Turkish Foreign Minister Urges China to Protect Uighurs and Other Muslims

A woman takes part in a protest march of Ethnic Uighurs asking for the European Union to call upon China to respect human rights in the Chinese Xinjiang region and asking for the closure of 're-education center' where some Uighurs are detained, during a demonstration around the EU institutions in …

Turkish Foreign Minister Mevlut Cavusoglu told the U.N. Human Rights Council (UNHCR) in Geneva on Monday that his government is concerned over China’s treatment of the Uighur Muslims of Xinjiang province. He urged Beijing to respect the cultural integrity and religious freedom of the Uighurs and other Muslim groups in China.

“Reports regarding human rights violations against Uighurs and other Muslim communities in Xinjiang are serious cause for concern,” Cavusoglu said.

“We encourage Chinese authorities and expect that universal human rights, including freedom of religion, are respected and full protection of the cultural identities of the Uighurs and other Muslims is ensured,” he said.

Cavusoglu acknowledged China’s claims that the massive re-education camps and pervasive surveillance operations in Xinjiang are necessary for national security but urged China to better distinguish between “terrorists and innocent people.”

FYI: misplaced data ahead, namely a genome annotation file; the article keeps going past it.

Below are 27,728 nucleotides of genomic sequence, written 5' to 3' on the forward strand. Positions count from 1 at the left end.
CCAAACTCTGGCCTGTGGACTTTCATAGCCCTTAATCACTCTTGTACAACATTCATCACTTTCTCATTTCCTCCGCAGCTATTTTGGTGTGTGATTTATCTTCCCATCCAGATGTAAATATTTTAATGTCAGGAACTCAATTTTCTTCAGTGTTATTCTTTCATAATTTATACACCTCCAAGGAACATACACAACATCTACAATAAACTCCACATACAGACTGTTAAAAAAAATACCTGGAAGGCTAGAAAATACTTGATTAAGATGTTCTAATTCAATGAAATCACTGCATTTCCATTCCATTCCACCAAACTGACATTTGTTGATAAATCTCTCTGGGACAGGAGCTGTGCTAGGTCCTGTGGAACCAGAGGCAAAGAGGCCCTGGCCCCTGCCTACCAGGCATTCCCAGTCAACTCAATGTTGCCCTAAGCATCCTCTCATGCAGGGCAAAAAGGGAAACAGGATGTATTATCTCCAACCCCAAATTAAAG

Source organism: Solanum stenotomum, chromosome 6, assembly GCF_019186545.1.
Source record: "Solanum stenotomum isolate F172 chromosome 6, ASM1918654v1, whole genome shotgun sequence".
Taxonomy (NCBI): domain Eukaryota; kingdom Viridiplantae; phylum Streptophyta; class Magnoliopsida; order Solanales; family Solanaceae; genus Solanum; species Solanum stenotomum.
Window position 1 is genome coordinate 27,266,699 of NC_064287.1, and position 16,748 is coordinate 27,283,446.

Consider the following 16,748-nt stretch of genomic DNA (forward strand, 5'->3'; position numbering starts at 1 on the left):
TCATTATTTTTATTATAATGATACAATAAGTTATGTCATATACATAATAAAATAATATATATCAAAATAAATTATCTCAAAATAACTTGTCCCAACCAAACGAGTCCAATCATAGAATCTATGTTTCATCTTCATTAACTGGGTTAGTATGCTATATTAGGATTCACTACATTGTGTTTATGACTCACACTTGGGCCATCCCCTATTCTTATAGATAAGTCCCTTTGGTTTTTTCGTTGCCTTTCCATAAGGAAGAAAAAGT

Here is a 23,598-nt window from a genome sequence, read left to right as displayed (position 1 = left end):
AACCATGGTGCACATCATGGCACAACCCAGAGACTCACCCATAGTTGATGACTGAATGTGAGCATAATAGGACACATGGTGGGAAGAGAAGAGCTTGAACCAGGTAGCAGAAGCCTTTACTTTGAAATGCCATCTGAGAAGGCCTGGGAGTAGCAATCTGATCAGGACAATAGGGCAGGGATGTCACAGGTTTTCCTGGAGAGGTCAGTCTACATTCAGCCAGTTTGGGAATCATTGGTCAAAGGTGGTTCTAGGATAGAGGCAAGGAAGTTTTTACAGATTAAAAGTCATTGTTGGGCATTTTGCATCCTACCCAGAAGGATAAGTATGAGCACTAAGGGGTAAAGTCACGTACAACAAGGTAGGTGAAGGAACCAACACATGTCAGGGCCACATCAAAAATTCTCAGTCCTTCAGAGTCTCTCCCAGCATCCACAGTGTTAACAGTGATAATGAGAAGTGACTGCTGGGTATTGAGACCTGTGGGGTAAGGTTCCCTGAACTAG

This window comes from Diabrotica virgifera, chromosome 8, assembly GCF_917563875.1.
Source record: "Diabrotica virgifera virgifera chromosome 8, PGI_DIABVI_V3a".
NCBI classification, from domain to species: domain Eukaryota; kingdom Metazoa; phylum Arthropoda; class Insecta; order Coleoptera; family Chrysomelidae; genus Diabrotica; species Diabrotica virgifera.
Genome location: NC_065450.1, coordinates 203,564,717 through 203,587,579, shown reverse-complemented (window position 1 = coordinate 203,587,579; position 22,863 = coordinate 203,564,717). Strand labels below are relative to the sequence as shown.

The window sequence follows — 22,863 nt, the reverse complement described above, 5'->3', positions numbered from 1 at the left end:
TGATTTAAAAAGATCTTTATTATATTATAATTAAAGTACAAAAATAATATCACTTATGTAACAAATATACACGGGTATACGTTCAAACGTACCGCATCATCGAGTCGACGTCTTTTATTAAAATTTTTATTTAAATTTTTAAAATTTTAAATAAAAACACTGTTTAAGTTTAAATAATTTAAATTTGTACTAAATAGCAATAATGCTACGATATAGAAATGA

Cavusoglu’s remarks at the beginning of the UNHCR’s annual four-week session may be the strongest criticism China has faced yet from any Muslim nation over its treatment of the Uighurs, but even Cavusoglu pulled his punches, avoiding direct criticism of the mass detention camps and throwing in a line about Turkey’s respect for “the One China policy,” a gesture of respect for Chinese sovereignty. China generally deflects criticism of its actions in Xinjiang by arguing no other nation has a right to interfere with its internal security policies.

Cavusoglu was arguably harder on Israel than China in his remarks to the UNHCR, claiming the Israelis are violating Palestinian human rights at an “alarming level.” He has certainly been far more critical of Israeli Prime Minister Benjamin Netanyahu than Chinese President Xi Jinping in the recent past, referring to Netanyahu as a “cold-blooded killer” in December.

The Turkish Foreign Ministry called on China to close the camps earlier in February, describing them as “a great cause of shame for humanity.”

China, which is also a member of the U.N. Human Rights Council, did not immediately respond to Cavusoglu’s statement.


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